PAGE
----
2:21pm Friday 13th December 2013 in Letters
A PARAGRAPH in a national newspaper caught my eye about the benefit chaos with the new computer system handling the government’s flagship Universal Credit scheme, and how it is not able to cope with the ‘complicated’ lives led by millions of families. I wonder who helped to create this confusion? We will have further confusion since the redefinition of marriage. It has not come into force yet, and already there are moves to airbrush out traditional marriage from official figures. The Office for National Statistics (ONS) is consulting on how to present marriage statistics in the future. ONS is proposing to lump together all traditional marriages with same -sex marriages so only one total is given.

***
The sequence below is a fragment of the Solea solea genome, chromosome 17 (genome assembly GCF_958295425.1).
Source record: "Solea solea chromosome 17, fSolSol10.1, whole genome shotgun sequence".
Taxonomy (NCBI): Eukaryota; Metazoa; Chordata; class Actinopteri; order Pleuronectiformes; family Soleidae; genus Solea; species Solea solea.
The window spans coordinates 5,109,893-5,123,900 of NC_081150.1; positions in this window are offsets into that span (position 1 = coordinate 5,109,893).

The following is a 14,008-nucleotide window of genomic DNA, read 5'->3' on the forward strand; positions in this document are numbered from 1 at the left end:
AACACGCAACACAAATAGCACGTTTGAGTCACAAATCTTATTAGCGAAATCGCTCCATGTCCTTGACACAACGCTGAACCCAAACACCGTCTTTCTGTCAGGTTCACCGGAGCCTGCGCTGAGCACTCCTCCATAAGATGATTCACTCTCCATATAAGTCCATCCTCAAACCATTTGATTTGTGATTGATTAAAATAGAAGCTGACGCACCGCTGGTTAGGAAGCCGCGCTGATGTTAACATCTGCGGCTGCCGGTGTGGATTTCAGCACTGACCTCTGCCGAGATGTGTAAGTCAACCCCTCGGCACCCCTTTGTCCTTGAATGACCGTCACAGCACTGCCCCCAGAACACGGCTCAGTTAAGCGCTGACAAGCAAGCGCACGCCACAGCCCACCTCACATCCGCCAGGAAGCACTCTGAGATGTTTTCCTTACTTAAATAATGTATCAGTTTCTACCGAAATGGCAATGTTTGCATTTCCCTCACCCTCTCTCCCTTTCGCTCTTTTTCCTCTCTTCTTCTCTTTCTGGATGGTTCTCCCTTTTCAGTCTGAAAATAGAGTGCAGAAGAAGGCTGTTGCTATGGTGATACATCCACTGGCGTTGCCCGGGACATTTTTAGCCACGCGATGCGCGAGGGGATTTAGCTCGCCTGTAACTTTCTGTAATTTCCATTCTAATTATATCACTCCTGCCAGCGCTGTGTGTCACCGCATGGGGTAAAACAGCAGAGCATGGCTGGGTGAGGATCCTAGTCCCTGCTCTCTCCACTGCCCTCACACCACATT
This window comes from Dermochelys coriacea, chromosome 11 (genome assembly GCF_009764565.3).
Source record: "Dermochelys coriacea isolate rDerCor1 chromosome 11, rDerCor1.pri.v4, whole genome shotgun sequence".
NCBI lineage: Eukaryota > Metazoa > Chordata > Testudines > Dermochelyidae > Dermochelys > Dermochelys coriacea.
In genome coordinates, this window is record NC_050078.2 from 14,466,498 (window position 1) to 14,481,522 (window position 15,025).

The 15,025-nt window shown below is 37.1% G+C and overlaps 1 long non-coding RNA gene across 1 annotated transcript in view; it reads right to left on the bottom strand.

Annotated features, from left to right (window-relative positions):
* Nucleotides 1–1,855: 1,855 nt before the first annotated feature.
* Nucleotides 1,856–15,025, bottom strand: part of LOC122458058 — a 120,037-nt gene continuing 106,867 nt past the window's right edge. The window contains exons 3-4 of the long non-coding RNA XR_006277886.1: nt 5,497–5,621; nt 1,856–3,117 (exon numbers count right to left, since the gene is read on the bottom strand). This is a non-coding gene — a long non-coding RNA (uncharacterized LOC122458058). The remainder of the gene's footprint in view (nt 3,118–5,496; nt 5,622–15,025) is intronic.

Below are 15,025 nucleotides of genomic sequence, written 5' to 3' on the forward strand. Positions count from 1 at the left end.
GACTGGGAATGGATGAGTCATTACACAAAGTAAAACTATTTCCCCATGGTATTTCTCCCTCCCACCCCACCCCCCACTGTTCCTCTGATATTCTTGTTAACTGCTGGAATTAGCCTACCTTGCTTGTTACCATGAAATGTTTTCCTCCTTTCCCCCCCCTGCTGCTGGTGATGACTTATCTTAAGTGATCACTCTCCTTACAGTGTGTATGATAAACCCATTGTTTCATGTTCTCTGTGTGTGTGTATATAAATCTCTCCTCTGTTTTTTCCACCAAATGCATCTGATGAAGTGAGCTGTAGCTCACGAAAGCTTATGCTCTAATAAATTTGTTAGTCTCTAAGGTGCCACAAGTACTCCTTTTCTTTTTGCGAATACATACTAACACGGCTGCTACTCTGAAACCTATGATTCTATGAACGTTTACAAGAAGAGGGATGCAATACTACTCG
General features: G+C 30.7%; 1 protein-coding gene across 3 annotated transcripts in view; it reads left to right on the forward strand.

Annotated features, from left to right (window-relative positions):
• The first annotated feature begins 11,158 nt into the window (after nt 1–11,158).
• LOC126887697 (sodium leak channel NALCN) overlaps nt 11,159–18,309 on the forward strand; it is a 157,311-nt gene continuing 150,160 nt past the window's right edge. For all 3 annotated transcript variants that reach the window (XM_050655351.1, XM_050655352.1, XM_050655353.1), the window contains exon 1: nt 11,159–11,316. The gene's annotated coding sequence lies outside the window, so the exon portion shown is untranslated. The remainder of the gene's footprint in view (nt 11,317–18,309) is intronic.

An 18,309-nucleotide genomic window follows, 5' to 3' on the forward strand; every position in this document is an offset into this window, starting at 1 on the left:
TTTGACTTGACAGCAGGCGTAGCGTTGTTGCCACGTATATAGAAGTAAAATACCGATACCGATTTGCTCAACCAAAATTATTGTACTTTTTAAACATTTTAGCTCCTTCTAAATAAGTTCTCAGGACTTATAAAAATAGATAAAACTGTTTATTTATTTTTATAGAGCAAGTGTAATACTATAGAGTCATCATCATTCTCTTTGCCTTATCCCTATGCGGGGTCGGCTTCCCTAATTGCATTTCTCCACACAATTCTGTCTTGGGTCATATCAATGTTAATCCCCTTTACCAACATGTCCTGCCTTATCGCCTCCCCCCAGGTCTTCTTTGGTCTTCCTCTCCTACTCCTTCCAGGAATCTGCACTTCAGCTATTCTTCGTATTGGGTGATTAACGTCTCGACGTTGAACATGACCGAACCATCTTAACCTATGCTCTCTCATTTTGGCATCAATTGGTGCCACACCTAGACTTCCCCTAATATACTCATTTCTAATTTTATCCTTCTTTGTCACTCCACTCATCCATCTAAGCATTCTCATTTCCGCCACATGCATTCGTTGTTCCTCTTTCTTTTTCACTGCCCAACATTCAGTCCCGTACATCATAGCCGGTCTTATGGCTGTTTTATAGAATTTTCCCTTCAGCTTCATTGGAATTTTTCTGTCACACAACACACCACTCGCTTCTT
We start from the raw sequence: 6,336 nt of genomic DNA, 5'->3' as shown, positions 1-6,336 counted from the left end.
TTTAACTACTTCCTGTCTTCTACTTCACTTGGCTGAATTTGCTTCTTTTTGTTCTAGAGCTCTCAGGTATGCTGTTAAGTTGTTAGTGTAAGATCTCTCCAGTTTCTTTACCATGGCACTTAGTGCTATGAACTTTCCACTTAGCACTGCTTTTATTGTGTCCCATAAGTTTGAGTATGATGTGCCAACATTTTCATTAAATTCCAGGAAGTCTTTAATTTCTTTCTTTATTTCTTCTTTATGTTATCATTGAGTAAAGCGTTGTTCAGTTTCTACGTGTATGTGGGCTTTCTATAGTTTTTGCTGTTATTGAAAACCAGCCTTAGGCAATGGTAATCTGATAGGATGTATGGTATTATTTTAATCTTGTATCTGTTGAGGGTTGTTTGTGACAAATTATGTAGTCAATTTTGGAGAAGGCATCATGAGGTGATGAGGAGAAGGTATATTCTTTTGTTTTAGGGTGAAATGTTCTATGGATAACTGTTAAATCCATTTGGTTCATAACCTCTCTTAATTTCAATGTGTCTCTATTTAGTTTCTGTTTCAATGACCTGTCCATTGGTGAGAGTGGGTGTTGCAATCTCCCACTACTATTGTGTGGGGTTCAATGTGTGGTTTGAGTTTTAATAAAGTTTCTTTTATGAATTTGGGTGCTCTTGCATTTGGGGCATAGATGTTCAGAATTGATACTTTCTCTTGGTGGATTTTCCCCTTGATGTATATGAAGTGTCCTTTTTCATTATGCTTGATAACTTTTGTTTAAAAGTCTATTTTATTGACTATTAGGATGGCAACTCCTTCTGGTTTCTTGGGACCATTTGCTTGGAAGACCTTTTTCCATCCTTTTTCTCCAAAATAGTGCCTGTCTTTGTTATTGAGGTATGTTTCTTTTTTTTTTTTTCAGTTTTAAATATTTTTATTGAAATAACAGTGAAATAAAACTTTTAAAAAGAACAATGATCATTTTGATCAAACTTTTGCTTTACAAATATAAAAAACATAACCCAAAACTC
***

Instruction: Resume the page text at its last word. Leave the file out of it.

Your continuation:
Statistics are important. They are used to make public policy and hold politicians to account.
It is vital that our national statistics do not amalgamate the figures for what the ONS calls ‘opposite-sex’ (i.e. traditional) and same-sex marriage. For one thing, without separate figures, it will be impossible to tell if the redefinition of marriage has the impact we’ve been warning about.
Study after study shows that traditional marriage delivers health benefits for adults and children. But comparisons with decades of existing marriage research will be unworkable if we cannot compare like with like.
Norman Plaisted Vivian Road Newport
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